The Challenge of Love

By Linda Tancs

Is there anyone in your family who is difficult to love, who pushes all the wrong buttons? Maybe it feels like you’re surrounded by fiery beasts or tongues like sharp swords, as David described in Psalm 57:4. Perhaps your nemesis is a child, parent, spouse, sibling or extended family member, or even many of the above. You might be tempted to think ‘well, I don’t have to love anyone who won’t love me back or treats me unfairly.’ Don’t give in and fail to accept the challenge of love. Love is, after all, the foundation of our existence and evidence of our oneness with God. There is no commandment greater than love, as Paul reminded the Corinthians (1 Corinthians 13:13) and John told his readers (1 John 4:16). Likewise, Jesus exhorted his followers that everything hinges on love of God and love of others (Matthew 22:35-40; Mark 12:28-31; Luke 10:25-28; John 13:34-35).

A spiritual teacher once remarked that we should give thanks for the difficult people in our lives because they teach us how much work we may still need to do in the love walk. Those who are easiest to love actually teach us very little. So put on an “attitude of gratitude” the next time you feel tormented, and work on walking it out.

Oh, No You Don’t

By Linda Tancs

Writer and poet Khalil Gibran once wrote that we kneel only to truth, follow only beauty and obey only love. That’s pretty much the foundation for the Ten Commandments (Exodus 20:3-17). Those rules illustrate our ideal relationship with God (verses 3 through 11) as well as our relationship with others (verses 12 through 17).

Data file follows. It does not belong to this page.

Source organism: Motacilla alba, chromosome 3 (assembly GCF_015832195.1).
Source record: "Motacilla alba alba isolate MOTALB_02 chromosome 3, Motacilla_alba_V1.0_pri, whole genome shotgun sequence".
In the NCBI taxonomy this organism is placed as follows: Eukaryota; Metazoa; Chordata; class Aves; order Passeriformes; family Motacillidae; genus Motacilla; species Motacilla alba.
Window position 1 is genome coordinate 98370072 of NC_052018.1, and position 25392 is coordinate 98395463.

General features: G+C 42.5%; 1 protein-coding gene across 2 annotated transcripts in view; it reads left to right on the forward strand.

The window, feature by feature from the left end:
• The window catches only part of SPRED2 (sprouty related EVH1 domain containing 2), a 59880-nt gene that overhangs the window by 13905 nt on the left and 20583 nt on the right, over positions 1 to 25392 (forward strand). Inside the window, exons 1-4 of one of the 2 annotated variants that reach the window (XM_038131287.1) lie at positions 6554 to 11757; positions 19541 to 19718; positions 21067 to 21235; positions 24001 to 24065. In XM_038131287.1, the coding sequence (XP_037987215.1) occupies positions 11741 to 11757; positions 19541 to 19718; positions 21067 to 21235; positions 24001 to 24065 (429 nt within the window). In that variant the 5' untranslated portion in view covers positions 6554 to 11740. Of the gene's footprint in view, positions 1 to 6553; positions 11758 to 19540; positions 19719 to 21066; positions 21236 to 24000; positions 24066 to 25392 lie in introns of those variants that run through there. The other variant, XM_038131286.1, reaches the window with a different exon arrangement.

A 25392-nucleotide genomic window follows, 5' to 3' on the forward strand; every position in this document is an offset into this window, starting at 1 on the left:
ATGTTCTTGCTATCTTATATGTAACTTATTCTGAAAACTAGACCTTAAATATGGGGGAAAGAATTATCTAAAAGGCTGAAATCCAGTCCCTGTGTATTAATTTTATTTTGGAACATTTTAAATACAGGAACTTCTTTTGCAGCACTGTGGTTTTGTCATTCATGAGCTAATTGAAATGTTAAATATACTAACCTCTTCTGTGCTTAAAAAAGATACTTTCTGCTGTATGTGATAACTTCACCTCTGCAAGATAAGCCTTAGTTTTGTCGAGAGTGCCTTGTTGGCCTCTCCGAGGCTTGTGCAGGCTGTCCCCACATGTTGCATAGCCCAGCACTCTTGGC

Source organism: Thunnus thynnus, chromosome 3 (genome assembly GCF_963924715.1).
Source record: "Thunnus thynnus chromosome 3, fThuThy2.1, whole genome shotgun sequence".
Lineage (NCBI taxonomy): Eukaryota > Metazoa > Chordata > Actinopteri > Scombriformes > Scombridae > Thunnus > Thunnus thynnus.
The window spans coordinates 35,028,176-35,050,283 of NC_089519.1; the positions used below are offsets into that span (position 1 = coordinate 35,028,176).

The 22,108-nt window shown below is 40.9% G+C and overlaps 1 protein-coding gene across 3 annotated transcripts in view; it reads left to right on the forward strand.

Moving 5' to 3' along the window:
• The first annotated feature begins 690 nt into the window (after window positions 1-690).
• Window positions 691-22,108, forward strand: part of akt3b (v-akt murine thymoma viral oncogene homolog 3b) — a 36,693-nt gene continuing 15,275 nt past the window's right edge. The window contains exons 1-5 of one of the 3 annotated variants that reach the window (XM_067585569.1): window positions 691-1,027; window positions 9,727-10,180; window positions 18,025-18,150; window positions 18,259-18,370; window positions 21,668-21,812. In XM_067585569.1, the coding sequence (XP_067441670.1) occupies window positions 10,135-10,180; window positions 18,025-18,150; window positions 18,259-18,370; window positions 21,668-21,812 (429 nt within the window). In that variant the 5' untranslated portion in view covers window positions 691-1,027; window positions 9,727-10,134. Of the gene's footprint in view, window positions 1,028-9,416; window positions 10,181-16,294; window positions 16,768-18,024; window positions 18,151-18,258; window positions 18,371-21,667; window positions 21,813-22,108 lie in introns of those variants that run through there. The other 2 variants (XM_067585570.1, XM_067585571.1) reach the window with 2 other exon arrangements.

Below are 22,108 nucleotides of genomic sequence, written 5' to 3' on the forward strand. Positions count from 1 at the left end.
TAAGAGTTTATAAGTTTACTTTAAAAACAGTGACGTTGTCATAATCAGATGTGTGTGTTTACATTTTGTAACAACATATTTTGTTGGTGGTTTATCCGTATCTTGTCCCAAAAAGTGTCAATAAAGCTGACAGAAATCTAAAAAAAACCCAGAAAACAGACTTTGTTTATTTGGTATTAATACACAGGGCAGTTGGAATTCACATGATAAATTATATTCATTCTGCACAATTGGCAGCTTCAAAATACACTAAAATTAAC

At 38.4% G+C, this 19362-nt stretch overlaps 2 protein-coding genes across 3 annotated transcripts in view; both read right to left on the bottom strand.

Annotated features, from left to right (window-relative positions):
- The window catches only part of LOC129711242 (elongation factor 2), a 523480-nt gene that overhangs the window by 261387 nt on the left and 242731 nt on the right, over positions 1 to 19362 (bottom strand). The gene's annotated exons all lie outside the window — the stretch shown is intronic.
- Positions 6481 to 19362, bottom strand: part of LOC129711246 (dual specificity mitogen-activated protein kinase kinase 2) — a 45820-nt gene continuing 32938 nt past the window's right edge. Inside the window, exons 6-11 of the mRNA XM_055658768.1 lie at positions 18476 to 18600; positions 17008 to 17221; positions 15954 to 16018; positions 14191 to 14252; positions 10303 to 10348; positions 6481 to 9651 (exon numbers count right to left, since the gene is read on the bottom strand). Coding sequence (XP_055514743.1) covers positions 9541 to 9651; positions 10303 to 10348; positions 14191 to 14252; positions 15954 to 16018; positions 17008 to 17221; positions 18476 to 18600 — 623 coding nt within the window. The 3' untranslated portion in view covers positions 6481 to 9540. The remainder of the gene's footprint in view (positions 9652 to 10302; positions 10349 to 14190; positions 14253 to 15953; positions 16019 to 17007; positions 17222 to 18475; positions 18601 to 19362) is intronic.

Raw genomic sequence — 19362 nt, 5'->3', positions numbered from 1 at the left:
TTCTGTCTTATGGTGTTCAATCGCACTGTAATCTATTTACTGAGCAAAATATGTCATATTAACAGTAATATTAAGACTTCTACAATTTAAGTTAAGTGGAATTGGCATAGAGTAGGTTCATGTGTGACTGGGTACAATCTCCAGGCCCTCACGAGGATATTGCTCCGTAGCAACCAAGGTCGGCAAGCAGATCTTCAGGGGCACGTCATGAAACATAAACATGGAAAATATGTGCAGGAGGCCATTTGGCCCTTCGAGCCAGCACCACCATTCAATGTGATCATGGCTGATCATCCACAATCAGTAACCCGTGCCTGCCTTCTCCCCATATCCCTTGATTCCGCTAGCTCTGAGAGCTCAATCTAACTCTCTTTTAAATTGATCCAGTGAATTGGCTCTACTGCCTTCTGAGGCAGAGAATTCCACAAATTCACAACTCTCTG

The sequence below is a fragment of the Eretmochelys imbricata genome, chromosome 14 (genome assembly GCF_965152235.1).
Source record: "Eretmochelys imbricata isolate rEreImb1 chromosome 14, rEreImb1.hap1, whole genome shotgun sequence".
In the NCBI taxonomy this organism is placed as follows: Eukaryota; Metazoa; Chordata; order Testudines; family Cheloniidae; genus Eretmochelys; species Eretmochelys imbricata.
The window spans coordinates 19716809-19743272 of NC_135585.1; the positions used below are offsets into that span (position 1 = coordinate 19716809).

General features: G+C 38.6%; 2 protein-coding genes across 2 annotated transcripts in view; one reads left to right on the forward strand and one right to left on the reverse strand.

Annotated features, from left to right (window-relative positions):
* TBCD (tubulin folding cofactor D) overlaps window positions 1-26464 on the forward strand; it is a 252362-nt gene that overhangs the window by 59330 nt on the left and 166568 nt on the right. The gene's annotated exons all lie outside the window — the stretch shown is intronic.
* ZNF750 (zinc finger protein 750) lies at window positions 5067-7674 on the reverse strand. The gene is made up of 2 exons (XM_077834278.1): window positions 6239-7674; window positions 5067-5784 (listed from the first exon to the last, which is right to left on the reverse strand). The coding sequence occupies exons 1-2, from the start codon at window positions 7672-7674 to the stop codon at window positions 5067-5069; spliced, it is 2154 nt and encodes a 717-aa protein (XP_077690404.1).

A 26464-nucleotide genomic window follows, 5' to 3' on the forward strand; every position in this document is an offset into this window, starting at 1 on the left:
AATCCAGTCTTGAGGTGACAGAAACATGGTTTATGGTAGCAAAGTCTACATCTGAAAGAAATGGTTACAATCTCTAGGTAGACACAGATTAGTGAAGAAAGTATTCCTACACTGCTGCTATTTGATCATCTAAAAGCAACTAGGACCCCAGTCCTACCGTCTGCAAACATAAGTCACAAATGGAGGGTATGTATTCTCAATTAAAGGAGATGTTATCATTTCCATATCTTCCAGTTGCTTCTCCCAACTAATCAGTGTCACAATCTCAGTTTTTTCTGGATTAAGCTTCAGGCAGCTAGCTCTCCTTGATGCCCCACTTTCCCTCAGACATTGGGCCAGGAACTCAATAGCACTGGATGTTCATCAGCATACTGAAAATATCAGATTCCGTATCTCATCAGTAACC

Have you ever wondered why so many are written as negative injunctions (thou shalt not) rather than positive ones (thou shalt)? The discipline of social psychology did not yet exist, but the basis for the commandments’ efficacy may lie there. According to some scientists, we judge the violation of a “shalt not” more harshly than the failure to observe a “shalt.” So for the sake of an ordered society, we probably need more “shalt nots” in the form of proscriptions against theft, murder and deception as dictated in the commandments. And for the sake of our relationship with God, we need proscriptions against idolatry and defamation to define, develop and enhance our relationship with Him. Regardless of the form of the injunction, though, we learn through the Ten Commandments to love God and love His children, something Jesus would later say sums up all of the law and the prophets (Matthew 22:35-40).